Which is why companies like ADT, the well-known security firm, is integrating RPM products and services into its offerings.
The company has struck an alliance with RPM industry pioneer, Ideal Life, to add the Ideal Life portfolio of RPM hardware and software into ADT’s connected home strategy.
Based in Toronto, Ideal Life is also moving away from the use of prescribed sensors into a device-agnostic approach. Its gateway transmits information via Wi-Fi or the cellular network.
And tablets can be used to ask patients health questions if their vital signs are out of the norm. For example, if an individual’s blood pressure is high, the tablet can ask the patient how he slept, or whether he took his medication.
The tablet can also be used to create a “virtual visit” with a clinician, giving the caregiver the opportunity to physically see the patient.
ADT already counts close to 1.5 million customers using its ADT Pulse suite of connected home products, which include room sensors, cameras, touch screens, thermostats and lighting. It will soon add medication reminders, and Ideal Life’s vital signs monitoring products as well.
ADT is planning a scenario in the next year whereby an individual’s LED lights will progressively change colors if he or she fails to take prescribed medication. Emails or text messages will be sent to caregivers via a tablet or smartphone, alerting them to a situation, such as a fall, lack of medication adherence or vital signs abnormalities.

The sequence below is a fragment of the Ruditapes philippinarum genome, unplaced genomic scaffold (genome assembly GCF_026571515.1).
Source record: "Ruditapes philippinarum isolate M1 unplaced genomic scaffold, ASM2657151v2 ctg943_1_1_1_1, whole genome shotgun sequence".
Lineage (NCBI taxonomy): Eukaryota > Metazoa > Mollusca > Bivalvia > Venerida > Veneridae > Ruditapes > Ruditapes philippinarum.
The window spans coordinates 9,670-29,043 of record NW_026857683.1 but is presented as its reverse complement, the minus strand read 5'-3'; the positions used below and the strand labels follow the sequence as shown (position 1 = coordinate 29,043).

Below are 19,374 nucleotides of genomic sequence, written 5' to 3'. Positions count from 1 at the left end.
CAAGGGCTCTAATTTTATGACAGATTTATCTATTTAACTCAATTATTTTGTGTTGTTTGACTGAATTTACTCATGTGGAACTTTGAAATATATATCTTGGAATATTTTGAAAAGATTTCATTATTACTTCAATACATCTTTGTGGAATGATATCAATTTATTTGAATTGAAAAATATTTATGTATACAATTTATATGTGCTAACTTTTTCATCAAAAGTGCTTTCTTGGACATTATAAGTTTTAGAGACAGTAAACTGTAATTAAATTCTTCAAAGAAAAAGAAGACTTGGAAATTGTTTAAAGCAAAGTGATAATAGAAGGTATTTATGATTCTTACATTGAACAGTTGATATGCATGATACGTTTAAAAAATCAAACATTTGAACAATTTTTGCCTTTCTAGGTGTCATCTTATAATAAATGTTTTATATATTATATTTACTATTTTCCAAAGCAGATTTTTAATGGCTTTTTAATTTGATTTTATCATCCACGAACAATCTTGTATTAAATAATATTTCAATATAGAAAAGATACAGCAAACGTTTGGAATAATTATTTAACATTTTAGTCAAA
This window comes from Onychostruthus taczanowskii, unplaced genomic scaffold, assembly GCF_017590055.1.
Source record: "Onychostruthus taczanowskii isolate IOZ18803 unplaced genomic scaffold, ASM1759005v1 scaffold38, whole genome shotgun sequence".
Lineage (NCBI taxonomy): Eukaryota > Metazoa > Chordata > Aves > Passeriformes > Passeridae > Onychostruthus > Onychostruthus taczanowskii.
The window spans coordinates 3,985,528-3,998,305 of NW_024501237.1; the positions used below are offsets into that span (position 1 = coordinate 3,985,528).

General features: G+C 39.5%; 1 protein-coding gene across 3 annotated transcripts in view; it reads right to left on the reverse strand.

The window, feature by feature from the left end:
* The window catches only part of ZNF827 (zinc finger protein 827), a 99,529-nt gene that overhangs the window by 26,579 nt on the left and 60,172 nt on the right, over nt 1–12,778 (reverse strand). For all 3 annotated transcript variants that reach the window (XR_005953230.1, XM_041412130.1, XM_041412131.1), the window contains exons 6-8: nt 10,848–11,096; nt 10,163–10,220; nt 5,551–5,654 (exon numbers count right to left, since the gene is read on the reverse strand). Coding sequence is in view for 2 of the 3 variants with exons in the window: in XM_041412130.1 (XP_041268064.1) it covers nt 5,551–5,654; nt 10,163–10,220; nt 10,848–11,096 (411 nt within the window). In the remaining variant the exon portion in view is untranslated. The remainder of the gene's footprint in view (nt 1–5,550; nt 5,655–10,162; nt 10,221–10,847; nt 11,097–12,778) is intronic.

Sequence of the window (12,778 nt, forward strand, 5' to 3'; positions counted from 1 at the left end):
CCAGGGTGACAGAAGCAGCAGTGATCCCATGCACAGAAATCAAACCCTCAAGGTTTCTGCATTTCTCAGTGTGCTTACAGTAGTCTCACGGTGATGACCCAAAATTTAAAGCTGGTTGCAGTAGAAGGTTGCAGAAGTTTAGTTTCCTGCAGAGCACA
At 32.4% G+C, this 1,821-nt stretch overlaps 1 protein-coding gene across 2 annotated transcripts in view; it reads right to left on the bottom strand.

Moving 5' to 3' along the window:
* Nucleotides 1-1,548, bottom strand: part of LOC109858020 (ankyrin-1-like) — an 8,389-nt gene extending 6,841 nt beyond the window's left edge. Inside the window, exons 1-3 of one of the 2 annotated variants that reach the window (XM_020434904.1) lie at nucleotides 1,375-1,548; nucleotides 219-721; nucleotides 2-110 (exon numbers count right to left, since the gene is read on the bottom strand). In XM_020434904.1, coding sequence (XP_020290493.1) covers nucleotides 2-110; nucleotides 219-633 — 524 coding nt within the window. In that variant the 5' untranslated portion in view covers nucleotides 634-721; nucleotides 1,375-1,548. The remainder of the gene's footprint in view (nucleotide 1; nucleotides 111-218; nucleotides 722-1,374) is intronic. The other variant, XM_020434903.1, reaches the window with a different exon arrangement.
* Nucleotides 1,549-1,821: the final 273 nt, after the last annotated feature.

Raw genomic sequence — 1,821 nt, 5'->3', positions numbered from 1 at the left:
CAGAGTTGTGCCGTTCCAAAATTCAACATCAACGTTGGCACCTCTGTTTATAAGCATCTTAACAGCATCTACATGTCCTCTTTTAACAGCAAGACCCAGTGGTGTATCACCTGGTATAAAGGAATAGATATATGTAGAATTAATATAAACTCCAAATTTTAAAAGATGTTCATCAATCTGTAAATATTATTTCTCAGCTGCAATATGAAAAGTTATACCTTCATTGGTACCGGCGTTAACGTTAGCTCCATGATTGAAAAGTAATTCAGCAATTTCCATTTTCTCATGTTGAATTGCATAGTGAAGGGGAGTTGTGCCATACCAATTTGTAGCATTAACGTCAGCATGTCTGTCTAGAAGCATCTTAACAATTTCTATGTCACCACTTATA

In addition, the company will automatically integrate vital signs information into forms and electronic medical records, and then look at correlations, such as drug interactions, that might be causing or exacerbating various co-morbidities.
The next frontier
“We’re now talking to the assisted living industry,” says Jason Goldberg, Ideal Life’s president. “RPM can be the new way of delivering care. It’s not just pamphlets, but it’s giving the right information to the patient.”
Goldberg is promoting the idea that an assisted living community can create a new service for family members, helping them to be active in care.
Placing RPM devices in homes before an individual moves to assisted living creates trust in the assisted living provider, Goldberg believes. “RPM provides a level of oversight that will attract residents, and help the community make more money.”